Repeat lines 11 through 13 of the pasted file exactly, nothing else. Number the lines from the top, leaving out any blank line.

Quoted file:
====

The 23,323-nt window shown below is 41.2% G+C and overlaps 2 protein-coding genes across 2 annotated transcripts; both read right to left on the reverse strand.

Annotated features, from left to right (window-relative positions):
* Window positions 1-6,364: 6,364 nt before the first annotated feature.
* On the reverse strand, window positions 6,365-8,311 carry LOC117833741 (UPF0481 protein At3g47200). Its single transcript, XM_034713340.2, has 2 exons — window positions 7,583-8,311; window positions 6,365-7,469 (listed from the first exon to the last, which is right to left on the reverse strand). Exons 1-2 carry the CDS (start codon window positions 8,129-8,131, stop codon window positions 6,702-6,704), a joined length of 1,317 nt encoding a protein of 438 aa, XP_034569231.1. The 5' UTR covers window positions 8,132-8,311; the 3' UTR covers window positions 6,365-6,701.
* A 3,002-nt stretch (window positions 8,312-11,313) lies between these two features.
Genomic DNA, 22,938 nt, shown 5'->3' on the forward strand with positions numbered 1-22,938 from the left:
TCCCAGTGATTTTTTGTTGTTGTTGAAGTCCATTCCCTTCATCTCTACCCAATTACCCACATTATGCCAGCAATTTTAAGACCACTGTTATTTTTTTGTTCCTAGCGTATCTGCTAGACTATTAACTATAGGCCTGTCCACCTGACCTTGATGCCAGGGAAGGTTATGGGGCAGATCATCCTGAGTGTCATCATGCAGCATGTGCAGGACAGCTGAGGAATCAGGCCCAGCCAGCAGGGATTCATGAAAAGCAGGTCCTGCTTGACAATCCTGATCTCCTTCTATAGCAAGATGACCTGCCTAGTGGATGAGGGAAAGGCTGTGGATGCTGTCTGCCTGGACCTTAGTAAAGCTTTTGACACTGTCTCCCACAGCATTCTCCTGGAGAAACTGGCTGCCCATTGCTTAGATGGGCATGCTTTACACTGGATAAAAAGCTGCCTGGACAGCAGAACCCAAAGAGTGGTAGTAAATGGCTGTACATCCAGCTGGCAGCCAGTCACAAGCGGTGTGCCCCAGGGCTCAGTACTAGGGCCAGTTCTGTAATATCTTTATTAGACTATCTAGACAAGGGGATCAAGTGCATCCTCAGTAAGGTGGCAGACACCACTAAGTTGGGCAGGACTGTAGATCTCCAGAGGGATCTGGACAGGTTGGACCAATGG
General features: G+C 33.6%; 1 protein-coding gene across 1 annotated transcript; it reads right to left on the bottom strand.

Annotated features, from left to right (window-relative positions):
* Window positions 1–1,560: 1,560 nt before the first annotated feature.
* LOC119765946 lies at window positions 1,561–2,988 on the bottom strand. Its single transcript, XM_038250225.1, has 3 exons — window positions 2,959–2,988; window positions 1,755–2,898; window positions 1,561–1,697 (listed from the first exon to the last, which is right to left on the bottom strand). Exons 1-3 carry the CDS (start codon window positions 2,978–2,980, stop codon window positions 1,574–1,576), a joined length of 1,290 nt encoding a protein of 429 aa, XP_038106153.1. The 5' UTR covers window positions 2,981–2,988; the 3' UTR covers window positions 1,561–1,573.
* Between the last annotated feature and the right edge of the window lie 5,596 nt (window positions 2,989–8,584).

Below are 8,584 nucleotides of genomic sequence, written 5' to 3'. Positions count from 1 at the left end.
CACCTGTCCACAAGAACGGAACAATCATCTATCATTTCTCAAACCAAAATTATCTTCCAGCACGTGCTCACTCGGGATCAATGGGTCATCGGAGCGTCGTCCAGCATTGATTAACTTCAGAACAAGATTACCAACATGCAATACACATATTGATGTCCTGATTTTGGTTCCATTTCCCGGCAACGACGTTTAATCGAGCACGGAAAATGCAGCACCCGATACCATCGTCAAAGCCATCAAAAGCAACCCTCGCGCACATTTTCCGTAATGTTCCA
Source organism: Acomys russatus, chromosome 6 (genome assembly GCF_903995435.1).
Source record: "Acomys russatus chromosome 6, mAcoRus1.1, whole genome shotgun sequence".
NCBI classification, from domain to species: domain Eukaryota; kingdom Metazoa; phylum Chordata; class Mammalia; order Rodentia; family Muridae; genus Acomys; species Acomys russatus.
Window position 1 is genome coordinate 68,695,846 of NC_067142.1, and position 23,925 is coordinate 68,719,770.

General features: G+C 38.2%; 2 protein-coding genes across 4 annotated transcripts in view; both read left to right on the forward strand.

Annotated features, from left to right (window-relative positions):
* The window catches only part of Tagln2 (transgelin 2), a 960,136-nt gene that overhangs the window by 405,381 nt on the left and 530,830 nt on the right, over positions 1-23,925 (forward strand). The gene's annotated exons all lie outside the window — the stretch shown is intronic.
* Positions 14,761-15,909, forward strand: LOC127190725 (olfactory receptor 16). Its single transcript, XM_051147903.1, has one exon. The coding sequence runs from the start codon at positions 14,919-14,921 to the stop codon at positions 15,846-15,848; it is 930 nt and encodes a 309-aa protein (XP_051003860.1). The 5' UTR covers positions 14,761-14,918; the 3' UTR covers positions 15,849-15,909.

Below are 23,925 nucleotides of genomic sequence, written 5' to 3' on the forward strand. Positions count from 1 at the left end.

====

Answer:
* LOC119765946 lies at window positions 1,561–2,988 on the bottom strand. Its single transcript, XM_038250225.1, has 3 exons — window positions 2,959–2,988; window positions 1,755–2,898; window positions 1,561–1,697 (listed from the first exon to the last, which is right to left on the bottom strand). Exons 1-3 carry the CDS (start codon window positions 2,978–2,980, stop codon window positions 1,574–1,576), a joined length of 1,290 nt encoding a protein of 429 aa, XP_038106153.1. The 5' UTR covers window positions 2,981–2,988; the 3' UTR covers window positions 1,561–1,573.
* Between the last annotated feature and the right edge of the window lie 5,596 nt (window positions 2,989–8,584).

Below are 8,584 nucleotides of genomic sequence, written 5' to 3'. Positions count from 1 at the left end.